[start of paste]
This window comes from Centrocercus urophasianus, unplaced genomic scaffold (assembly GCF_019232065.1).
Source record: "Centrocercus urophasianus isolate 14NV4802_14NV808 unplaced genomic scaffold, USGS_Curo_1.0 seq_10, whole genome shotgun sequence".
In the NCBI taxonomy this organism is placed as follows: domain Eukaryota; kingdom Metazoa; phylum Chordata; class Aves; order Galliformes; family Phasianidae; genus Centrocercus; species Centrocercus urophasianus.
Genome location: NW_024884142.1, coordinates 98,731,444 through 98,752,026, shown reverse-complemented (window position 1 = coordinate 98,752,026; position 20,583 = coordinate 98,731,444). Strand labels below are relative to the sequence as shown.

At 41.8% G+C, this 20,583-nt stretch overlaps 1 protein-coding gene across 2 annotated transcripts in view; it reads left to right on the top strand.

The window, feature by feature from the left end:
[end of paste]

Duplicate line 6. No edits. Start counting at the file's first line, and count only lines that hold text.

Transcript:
The window, feature by feature from the left end: